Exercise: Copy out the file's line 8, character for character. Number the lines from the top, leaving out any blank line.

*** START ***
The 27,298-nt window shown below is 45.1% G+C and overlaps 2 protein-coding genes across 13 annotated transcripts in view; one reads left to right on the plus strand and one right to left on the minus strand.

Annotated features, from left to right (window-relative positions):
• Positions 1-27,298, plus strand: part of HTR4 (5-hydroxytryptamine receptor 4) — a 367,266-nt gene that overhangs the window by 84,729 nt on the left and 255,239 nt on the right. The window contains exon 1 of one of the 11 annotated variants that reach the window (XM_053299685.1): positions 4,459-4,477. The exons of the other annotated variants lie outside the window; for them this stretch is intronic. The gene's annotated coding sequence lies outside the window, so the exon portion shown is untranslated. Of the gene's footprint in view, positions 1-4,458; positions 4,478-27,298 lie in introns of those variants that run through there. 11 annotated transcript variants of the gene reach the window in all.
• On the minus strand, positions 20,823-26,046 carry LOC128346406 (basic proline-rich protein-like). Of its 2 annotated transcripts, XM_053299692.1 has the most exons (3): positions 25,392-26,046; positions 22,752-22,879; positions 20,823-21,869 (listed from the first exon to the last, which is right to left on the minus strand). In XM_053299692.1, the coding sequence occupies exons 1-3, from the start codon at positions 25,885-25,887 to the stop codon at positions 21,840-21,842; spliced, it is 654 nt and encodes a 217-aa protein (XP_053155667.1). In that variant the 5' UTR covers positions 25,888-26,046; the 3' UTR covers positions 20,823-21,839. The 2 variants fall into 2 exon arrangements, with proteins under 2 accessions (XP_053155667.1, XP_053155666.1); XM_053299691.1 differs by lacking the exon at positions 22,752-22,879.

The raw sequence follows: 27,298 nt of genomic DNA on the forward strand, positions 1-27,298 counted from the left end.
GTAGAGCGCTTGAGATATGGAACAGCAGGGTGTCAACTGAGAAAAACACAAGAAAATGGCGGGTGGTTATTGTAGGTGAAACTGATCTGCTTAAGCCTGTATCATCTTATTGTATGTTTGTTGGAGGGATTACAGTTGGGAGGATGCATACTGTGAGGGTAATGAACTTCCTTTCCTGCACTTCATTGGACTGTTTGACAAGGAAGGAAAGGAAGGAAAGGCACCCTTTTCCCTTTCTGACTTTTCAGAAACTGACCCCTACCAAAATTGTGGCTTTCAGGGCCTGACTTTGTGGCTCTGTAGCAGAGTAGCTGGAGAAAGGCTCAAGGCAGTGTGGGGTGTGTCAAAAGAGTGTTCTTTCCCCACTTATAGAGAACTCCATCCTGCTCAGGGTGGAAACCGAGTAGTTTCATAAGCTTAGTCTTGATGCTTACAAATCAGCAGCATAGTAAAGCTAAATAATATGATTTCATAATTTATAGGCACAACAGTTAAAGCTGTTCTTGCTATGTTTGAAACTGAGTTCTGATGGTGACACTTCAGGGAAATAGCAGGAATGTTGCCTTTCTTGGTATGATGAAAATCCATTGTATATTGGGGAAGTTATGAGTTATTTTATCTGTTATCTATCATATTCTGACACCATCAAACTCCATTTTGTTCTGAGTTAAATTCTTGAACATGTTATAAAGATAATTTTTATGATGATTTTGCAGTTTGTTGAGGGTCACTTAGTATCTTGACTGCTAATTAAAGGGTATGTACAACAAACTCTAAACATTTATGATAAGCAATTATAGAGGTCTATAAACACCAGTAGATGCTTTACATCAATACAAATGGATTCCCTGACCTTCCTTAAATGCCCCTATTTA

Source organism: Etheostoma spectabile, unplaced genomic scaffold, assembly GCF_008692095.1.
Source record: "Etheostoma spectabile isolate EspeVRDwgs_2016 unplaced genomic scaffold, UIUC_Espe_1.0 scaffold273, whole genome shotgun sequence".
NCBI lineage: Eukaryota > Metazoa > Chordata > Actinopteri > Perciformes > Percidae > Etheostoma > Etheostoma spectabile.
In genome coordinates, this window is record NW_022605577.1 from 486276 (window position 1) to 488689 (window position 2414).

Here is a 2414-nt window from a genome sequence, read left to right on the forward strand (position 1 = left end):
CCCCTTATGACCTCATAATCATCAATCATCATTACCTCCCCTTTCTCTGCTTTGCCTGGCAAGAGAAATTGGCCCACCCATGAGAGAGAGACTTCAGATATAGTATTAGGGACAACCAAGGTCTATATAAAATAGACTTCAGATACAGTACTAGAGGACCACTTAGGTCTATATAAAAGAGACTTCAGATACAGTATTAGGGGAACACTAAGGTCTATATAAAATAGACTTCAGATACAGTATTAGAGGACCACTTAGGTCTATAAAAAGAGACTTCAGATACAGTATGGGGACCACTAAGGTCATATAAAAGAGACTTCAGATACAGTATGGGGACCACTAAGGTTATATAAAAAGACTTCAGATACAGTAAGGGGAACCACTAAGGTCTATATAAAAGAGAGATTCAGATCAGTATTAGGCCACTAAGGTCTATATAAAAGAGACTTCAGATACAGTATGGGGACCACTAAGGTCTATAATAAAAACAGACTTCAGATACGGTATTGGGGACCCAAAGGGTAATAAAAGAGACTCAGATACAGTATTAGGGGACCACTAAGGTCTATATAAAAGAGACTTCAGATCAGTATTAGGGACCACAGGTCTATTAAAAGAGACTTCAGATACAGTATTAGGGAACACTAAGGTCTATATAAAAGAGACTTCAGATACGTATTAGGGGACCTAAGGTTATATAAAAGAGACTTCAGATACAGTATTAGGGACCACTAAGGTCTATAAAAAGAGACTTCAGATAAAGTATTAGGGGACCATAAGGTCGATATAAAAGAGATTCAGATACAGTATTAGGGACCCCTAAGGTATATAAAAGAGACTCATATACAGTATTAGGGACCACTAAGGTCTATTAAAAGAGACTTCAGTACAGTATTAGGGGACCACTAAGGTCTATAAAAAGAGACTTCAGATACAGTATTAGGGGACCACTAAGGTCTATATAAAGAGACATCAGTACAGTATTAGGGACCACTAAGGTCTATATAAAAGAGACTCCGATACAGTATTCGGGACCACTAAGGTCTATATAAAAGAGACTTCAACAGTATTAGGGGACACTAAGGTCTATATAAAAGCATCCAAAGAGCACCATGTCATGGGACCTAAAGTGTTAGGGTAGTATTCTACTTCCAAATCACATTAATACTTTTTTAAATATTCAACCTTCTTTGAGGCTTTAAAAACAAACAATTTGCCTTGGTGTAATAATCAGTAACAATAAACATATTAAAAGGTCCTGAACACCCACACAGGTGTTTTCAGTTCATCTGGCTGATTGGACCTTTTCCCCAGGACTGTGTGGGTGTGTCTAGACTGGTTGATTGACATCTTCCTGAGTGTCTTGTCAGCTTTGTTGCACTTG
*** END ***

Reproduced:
Source record: "Etheostoma spectabile isolate EspeVRDwgs_2016 unplaced genomic scaffold, UIUC_Espe_1.0 scaffold273, whole genome shotgun sequence".